The Great Gatsby
The Great Gatsby Nick Carraway Quotes Page 13
At any rate, Miss Baker's lips fluttered, she nodded at me almost imperceptibly, and then quickly tipped her head back again—the object she was balancing had obviously tottered a little and given her something of a fright. Again a sort of apology arose to my lips. Almost any exhibition of complete self-sufficiency draws a stunned tribute from me. (1.32)
Complete self-sufficiency—or complete self-sufficiency from a woman? We get the feeling that Nick is half in love with and half repulsed by Jordan because he can't deal with the fact that, unlike Daisy, she doesn't need a man. After all, she's got a phallic symbol of her own: that golf club.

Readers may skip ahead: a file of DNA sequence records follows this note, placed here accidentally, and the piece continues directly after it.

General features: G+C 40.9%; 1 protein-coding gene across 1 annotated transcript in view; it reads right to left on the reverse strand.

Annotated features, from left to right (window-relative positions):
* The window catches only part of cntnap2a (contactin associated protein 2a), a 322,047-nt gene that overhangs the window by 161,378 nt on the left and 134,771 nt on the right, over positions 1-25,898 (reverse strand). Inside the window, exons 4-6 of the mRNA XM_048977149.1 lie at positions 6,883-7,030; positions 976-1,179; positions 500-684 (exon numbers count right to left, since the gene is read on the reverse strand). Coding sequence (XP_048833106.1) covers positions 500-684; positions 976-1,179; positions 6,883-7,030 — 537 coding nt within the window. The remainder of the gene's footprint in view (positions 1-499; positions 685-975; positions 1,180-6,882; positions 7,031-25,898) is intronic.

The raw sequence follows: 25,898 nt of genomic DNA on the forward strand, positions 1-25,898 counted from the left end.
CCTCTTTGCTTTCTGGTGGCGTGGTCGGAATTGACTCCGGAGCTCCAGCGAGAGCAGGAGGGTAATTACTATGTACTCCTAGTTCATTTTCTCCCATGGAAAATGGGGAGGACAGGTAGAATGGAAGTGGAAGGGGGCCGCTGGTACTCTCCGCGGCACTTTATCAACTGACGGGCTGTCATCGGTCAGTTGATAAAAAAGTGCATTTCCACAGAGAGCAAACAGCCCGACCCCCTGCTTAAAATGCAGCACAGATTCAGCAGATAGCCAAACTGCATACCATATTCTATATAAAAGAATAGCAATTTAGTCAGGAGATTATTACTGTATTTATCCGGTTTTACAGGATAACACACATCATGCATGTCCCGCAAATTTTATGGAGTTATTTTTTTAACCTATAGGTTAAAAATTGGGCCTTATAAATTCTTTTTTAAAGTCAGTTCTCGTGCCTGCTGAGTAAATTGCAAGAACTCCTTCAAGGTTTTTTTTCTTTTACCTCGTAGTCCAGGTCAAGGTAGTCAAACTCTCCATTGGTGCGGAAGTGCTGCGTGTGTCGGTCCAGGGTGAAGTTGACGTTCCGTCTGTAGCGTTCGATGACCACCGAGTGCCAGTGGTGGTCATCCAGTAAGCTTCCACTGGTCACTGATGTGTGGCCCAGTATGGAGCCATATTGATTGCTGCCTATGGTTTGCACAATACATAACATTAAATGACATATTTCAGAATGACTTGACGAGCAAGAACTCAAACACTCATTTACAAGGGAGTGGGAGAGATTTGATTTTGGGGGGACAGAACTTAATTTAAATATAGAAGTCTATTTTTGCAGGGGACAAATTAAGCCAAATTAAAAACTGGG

Gatsby and I in turn leaned down and took the small, reluctant hand. Afterward he kept looking at the child with surprise. I don't think he had ever really believed in its existence before. (7.53)
There's nothing like meeting your former lover's child to remind you that she's really moved on. While Gatsby was busy living in the past, Daisy was engaged in the ultimate form of future-building: having a child.
I looked back at my cousin, who began to ask me questions in her low, thrilling voice. It was the kind of voice that the ear follows up and down, as if each speech is an arrangement of notes that will never be played again. Her face was sad and lovely with bright things in it, bright eyes and a bright passionate mouth, but there was an excitement in her voice that men who had cared for her found difficult to forget: a singing compulsion, a whispered "Listen," a promise that she had done gay, exciting things just a while since and that there were gay, exciting things hovering in the next hour. (1.33)
We're not saying that Daisy Buchanan was the first Manic Pixie Dream Girl, but we're also not saying that she wasn't.